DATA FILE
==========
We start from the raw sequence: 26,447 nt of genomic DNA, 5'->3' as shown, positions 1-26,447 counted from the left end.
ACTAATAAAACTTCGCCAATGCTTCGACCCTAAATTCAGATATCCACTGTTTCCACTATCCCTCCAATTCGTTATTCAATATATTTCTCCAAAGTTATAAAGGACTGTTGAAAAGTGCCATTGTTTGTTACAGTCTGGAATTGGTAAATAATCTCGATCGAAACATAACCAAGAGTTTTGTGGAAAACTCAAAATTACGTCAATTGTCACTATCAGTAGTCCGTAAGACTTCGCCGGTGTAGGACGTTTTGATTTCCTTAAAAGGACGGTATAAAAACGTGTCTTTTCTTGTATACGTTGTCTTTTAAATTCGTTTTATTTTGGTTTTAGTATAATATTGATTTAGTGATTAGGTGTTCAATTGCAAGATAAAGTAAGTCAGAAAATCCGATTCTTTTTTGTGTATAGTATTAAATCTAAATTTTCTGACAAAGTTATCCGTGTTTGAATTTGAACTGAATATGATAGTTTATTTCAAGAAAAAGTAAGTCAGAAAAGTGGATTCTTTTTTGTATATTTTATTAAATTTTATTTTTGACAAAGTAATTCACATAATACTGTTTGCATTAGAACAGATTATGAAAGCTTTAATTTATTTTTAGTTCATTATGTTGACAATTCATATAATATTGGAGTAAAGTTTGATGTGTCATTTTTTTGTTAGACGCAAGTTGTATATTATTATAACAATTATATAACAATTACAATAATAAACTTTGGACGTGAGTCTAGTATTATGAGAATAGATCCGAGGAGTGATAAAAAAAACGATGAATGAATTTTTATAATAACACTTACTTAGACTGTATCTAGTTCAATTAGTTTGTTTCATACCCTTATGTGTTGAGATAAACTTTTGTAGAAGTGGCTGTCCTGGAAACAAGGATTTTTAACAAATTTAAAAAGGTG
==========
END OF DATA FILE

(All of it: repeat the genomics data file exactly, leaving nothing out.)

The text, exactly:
We start from the raw sequence: 26,447 nt of genomic DNA, 5'->3' as shown, positions 1-26,447 counted from the left end.
ACTAATAAAACTTCGCCAATGCTTCGACCCTAAATTCAGATATCCACTGTTTCCACTATCCCTCCAATTCGTTATTCAATATATTTCTCCAAAGTTATAAAGGACTGTTGAAAAGTGCCATTGTTTGTTACAGTCTGGAATTGGTAAATAATCTCGATCGAAACATAACCAAGAGTTTTGTGGAAAACTCAAAATTACGTCAATTGTCACTATCAGTAGTCCGTAAGACTTCGCCGGTGTAGGACGTTTTGATTTCCTTAAAAGGACGGTATAAAAACGTGTCTTTTCTTGTATACGTTGTCTTTTAAATTCGTTTTATTTTGGTTTTAGTATAATATTGATTTAGTGATTAGGTGTTCAATTGCAAGATAAAGTAAGTCAGAAAATCCGATTCTTTTTTGTGTATAGTATTAAATCTAAATTTTCTGACAAAGTTATCCGTGTTTGAATTTGAACTGAATATGATAGTTTATTTCAAGAAAAAGTAAGTCAGAAAAGTGGATTCTTTTTTGTATATTTTATTAAATTTTATTTTTGACAAAGTAATTCACATAATACTGTTTGCATTAGAACAGATTATGAAAGCTTTAATTTATTTTTAGTTCATTATGTTGACAATTCATATAATATTGGAGTAAAGTTTGATGTGTCATTTTTTTGTTAGACGCAAGTTGTATATTATTATAACAATTATATAACAATTACAATAATAAACTTTGGACGTGAGTCTAGTATTATGAGAATAGATCCGAGGAGTGATAAAAAAAACGATGAATGAATTTTTATAATAACACTTACTTAGACTGTATCTAGTTCAATTAGTTTGTTTCATACCCTTATGTGTTGAGATAAACTTTTGTAGAAGTGGCTGTCCTGGAAACAAGGATTTTTAACAAATTTAAAAAGGTG